That being said, it is only a starting point for reconciliation. A related practice is mentioning the treaty under which the land is being shared, or if no treaty was ever signed then it will often be acknowledged as the “unceded land” of such and such a community. This is an important way for everyone to remember that all citizens have a role to play in fulfillment of treaties.
Ven. Bhikkhu Sujato your comments warms my heart. Thank you for all you’ve done for the Aboriginal people is Australia! Thanks for the link to the Uluru statement which I’ll read tonight.
It would be nice if the people in America would acknowledge the pain and suffering that colonization brought to my people. Right now in American we are in a dark period of white nationalism where states are passing laws prohibiting schools from teaching Native American genocide and the slavery of my black sisters and brothers because it may hurt some white kids feeling or make them feel guilty about being white. One state, Alabama even has a law against saying namaste or teaching meditation.
“Another amendment said: “School personnel may not use any techniques that involve hypnosis, the induction of a dissociative mental state, guided imagery, meditation, or any aspect of eastern philosophy and religious training.”
I really wish you wouldn’t use this kind of language! It’s a toxic idea that has been disseminated in the culture for the very worst of reasons, and used, I think, without really following through the implications.
Virtue signalling is the foundation of morality. It is literally how morality is created, shared, and supported in communities. The endgame of problematizing “virtue signalling” is to eliminate morality. Notice how many voices decry virtue signalling, but no-one seems to have a problem with “vice signalling”.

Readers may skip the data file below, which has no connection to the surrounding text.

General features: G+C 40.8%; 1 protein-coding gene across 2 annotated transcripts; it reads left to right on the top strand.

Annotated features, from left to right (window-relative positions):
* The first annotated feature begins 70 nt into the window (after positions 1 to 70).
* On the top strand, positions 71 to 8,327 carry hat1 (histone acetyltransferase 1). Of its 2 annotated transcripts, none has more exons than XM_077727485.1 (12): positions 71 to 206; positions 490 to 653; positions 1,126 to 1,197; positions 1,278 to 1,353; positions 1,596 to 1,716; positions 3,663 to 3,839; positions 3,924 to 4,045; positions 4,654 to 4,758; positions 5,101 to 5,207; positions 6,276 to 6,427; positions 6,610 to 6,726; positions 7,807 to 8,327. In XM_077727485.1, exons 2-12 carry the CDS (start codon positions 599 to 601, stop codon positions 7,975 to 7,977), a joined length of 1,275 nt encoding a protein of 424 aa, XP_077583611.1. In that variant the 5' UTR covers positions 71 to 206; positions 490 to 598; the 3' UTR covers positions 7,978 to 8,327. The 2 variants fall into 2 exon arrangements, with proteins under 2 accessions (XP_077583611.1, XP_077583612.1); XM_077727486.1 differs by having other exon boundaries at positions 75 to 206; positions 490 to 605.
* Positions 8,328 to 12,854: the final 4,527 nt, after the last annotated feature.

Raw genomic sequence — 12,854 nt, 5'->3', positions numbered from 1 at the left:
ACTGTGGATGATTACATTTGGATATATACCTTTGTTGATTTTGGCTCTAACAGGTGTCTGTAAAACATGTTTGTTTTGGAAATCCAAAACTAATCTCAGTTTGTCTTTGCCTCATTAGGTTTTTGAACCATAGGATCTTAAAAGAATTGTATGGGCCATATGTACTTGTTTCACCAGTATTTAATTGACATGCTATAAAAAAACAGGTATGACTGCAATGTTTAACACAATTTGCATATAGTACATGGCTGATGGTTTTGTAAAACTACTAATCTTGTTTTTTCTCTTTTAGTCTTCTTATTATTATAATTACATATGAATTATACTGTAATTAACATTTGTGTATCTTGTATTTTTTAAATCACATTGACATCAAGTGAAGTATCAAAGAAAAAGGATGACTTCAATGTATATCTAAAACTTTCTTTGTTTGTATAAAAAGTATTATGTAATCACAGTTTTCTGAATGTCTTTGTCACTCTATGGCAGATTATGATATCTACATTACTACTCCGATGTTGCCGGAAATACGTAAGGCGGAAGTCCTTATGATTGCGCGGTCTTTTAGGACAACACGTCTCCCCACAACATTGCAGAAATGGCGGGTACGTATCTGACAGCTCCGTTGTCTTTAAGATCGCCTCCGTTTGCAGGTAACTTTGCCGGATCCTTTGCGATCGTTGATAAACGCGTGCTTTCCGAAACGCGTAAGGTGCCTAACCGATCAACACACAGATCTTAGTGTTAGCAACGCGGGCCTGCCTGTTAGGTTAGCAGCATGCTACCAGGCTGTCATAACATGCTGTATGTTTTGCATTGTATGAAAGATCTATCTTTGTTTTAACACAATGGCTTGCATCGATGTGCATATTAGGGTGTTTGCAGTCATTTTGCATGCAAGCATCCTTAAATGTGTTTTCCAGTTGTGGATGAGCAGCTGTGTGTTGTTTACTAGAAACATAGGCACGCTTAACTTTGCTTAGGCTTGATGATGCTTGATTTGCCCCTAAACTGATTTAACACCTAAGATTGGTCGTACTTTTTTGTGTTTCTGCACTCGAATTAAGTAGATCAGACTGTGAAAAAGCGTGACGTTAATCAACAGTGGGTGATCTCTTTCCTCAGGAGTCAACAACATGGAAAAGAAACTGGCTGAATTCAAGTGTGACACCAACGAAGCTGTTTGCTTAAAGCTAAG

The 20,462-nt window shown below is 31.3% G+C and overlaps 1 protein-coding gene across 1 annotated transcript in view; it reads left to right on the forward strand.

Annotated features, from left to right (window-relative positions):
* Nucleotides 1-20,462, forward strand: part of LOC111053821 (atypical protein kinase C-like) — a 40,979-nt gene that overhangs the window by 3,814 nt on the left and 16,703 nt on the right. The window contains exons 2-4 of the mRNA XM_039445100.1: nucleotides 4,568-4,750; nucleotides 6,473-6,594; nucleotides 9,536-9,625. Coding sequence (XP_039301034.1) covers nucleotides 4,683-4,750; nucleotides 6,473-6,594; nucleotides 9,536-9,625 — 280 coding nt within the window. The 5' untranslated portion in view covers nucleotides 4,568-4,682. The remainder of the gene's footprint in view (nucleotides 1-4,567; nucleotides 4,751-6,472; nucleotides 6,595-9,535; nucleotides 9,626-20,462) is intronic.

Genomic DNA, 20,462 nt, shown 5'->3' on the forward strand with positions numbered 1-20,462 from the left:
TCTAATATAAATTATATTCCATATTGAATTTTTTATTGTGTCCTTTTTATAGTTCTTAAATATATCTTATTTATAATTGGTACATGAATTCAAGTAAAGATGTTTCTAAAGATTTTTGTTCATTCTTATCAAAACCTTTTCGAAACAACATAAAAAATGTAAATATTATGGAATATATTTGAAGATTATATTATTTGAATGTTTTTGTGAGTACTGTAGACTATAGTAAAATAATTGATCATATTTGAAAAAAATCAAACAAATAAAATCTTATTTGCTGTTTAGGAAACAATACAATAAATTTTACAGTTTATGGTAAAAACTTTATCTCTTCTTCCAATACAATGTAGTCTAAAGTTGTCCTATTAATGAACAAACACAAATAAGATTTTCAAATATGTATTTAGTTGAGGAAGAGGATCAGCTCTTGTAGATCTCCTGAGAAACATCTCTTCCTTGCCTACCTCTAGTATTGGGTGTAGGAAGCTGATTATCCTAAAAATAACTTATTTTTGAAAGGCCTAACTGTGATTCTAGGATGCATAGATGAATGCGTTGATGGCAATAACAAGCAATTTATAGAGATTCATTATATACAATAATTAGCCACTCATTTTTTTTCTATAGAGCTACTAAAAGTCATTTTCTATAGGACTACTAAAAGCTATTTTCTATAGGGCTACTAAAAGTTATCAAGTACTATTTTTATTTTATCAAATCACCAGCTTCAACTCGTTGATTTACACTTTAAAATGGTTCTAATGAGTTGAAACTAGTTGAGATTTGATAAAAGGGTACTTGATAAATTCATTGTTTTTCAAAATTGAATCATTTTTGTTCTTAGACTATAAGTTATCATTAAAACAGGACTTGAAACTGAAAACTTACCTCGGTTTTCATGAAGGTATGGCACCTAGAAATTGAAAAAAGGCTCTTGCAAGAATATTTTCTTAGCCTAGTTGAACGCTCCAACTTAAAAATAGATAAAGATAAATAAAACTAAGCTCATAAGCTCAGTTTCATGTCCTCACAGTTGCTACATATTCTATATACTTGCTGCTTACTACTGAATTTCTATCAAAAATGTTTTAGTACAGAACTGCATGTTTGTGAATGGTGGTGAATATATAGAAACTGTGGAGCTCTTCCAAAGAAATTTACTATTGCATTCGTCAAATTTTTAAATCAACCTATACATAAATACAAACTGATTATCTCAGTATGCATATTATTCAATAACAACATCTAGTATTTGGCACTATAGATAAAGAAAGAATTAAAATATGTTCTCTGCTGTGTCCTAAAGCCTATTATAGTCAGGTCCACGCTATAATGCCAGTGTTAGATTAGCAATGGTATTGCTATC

Signal your virtues, folks. Get it out there. Tell people about the good things you’ve done, or that you’d like to do. Create a groundswell of ethical conduct. Don’t keep your morality silent, because when you do, you leave the space open for immorality to be heard.
Buddhist rituals like dana offerings, pujas, undertaking precepts: these are all communally-sanctioned forms of virtue signalling. The idea of anumodana is to say it loud and proud, to celebrate with joy the virtue that you have undertaken. Never be ashamed of doing good, and don’t be shy to share your goodness with others. It’s not cringe, it’s glorious.
(Philosophical note: the underpinnings of the campaign against “virtue signalling” by the right in the US ultimately stems from René Girard, one of the favorite philosophers of extreme right pseudo-intellectuals like Peter Thiel. Girad was a French anthropological philosopher of religion from a Catholic background. His primary thesis was “mimesis”, the idea that human culture was based on mimicry of others; more specifically, that we want something because we see that others want it. The extreme right wants to dismantle morality in pursuit of absolute wealth and domination or elimination of the other. Their understanding of mimesis teaches them that communities are moral because members of the community positively indicate their morality to others, which creates prestige and pleasure for those who are recognized as doing good. This in turn creates a desire in others to also do good so that they too will be looked up to and respected—an aspect of doing good that the Buddha frequently referred to and praised in the Suttas. The inexorable conclusion follows that if you want to promote evil, stop people from signalling virtue.)
In New Zealand we actually have made some (admittedly rather imperfect) attempts to honour the treaty between the Māori and the British Crown, signed in 1840. In common with most indigenous peoples, the Māori identity is intimately connected with the land, and it has become common to acknowledge the land one is on, the people who have taken care of it, and one’s own connection with the land, when opening meetings of almost any sort.
It’s a small thing, but as a country we are now at a stage where if this is not done, it seems a little odd. It’s rituals like these, along with other symbolism such as flags, anthems, etc, that actually forge a sense of community.
You are entitled to your beliefs Bhante @sujato, but I don’t take back anything I said. I was just expressing my opinion, and echoing what I’ve heard from others. I think it’s important that Western Buddhists recognize what a culturally liberal echo chamber they are swimming in at times (and the rest of your post only strengthens my concerns). We are all going to inevitably deal with the discomfort of ppl expresssing different social and political views (“I really wish you wouldn’t use this kind of language!”).
I’m not going to argue about this topic further, because it will just become a distraction from the topic at hand, which is about Native Americans and monasteries.